Boys aged 12-13 in Northern Ireland are to be offered a vaccine to protect them against Human Papillomavirus (HPV) related cancers. The Department is also introducing a better test for bowel cancer to increase uptake rates and to detect more cancers earlier.

From September this year the HPV vaccine will be offered to all boys in year nine at school.

In addition, it has been decided that the Faecal Immunochemical Test (FIT) will replace the Faecal Occult Blood (FOB) test as the primary screening test for bowel cancer in the Bowel Cancer Screening Programme (BCSP) in Northern Ireland.

Department of Health Permanent Secretary Richard Pengelly said: “I am very pleased to be able to announce both these decisions.

“The evidence is clear in both cases that very significant health protection benefits can be achieved for our citizens.

“Both decisions have been under active consideration for some time and can now be made, following confirmation of the Department’s budget allocation for this year.”

A very high proportion of all women under 25 have already taken up the opportunity to be vaccinated against the HPV virus since the programme was first introduced in 2008 and the intention is to protect boys through similar uptake rates.

This extended programme offers the opportunity to make some HPV-related diseases and cancers a thing of the past building on the success of the programme in girls. The prevalence of the main HPV cancer-causing types 16 and 18 has already been reduced by over 80 per cent.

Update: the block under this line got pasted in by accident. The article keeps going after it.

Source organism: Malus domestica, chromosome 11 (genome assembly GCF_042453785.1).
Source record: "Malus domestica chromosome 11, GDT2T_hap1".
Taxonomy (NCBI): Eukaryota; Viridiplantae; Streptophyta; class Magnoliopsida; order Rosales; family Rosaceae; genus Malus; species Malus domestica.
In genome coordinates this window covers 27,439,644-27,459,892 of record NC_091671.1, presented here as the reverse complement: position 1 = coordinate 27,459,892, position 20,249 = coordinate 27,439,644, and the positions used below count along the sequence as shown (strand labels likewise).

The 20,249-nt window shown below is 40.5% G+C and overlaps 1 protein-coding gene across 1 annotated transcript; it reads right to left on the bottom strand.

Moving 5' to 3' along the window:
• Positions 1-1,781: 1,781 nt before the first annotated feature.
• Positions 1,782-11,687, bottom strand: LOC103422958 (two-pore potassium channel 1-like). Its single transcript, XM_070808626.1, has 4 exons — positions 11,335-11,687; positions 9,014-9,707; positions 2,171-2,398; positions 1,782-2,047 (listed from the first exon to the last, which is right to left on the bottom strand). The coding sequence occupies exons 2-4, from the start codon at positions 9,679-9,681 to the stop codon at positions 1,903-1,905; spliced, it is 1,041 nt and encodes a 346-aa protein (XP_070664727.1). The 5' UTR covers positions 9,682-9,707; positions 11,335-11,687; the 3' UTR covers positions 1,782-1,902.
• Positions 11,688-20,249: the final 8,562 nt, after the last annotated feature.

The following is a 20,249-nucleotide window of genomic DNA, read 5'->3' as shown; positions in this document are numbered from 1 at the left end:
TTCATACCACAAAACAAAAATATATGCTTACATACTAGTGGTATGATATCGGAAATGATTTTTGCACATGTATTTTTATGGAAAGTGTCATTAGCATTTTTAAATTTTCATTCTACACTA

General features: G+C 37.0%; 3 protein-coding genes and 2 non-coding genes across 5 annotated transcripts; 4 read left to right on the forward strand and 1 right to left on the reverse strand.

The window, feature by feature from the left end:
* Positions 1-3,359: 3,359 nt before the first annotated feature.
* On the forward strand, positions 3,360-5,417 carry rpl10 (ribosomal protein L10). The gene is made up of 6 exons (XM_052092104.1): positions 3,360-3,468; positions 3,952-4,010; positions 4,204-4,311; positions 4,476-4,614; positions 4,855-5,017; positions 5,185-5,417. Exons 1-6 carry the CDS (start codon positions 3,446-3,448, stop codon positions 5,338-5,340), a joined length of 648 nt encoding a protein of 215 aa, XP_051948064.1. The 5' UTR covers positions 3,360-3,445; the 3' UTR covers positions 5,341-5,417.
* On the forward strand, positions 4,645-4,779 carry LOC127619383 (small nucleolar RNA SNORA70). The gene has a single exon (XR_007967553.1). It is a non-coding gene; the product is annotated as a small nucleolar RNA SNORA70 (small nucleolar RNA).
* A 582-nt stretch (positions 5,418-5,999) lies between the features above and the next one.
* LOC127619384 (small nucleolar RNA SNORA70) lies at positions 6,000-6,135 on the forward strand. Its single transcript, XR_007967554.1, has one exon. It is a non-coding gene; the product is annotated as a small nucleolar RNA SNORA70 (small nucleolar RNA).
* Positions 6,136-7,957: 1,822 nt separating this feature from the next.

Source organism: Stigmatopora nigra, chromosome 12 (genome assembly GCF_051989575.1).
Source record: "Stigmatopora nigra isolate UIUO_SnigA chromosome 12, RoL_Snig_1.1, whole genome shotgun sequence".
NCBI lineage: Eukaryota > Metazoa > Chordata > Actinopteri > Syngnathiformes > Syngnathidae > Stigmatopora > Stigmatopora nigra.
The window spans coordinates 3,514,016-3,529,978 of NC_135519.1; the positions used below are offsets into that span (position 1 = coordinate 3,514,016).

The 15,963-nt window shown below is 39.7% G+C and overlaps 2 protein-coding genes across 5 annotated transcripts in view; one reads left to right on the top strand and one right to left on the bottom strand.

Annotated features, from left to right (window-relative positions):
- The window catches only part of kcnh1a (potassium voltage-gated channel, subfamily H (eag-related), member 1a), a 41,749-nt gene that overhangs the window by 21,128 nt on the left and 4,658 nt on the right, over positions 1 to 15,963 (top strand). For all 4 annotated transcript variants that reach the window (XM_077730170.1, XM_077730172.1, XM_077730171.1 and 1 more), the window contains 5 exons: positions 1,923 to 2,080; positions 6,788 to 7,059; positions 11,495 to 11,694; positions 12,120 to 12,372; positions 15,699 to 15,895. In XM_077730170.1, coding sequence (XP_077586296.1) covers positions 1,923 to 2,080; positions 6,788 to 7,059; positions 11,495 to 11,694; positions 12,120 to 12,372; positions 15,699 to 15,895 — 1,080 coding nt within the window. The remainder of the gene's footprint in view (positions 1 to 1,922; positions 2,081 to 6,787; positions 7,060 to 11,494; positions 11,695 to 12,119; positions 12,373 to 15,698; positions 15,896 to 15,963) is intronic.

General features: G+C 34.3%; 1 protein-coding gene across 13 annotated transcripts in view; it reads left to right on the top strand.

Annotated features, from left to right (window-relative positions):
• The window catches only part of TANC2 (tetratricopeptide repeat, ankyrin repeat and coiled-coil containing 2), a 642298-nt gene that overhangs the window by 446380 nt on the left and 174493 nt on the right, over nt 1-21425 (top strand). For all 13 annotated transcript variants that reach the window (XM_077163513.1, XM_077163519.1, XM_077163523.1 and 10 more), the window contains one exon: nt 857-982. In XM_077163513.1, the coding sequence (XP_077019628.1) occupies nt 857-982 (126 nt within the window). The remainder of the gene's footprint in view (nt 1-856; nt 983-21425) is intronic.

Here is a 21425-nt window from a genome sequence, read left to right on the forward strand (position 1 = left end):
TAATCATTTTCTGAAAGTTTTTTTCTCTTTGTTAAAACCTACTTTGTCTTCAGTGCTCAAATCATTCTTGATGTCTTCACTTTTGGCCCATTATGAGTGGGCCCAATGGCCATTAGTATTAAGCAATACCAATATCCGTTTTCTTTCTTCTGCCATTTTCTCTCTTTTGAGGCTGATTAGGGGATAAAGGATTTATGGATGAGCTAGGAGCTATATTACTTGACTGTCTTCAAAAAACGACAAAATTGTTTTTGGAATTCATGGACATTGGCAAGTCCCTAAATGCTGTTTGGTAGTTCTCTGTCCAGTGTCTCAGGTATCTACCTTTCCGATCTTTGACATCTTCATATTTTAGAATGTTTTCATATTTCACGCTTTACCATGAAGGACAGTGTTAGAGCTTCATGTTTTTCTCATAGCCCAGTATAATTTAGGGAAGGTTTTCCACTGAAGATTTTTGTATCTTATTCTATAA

Commenting on the HPV announcement, Chief Medical Officer Dr Michael McBride said:

“We can now look forward to a future where we can be even more confident that we will reduce cervical cancer and other HPV related cancers that affect both men and women.

“This is an effective vaccine against a particularly harmful virus. I would encourage all parents to take up this offer and ensure their boys and girls are vaccinated.”

The new FIT bowel screening test will be introduced from early 2020.

Evidence has shown there is increased patient acceptability of the FIT screening test and increased uptake of screening will mean even more lives can be saved.

Every year in Northern Ireland there are around 1100 new cases of bowel cancer, with over 400 deaths. The Bowel Cancer Screening Programme aims to pick up bowel cancer at an early stage, when treatment can be 90 per cent successful.

Dr McBride commented: “The existing test for bowel cancer has proved hugely valuable in detecting cancer early and it is therefore essential that people invited to participate in the Northern Ireland Bowel Screening programme from 60-74 continue to complete and return the test they receive in the post until the new test is available.”

Extending the HPV vaccination programme to include adolescent boys is based on advice from the Joint Committee of Vaccination and Immunisation (JCVI) an independent panel of experts that provides advice to the four UK Health Departments.

The extension of the vaccine to boys builds on the success of Northern Ireland’s HPV vaccination programme for girls which started in 2008 and the HPV programme for men who have sex with men (MSM) introduced in 2016.

In January 2016, the UK National Screening Committee recommended that quantitative Faecal Immunochemical Test (FIT) should be adopted by the Bowel Cancer Screening Programme (BCSP) as the primary screening test for bowel cancer.

Nadia Duncan

Author: Nadia Duncan


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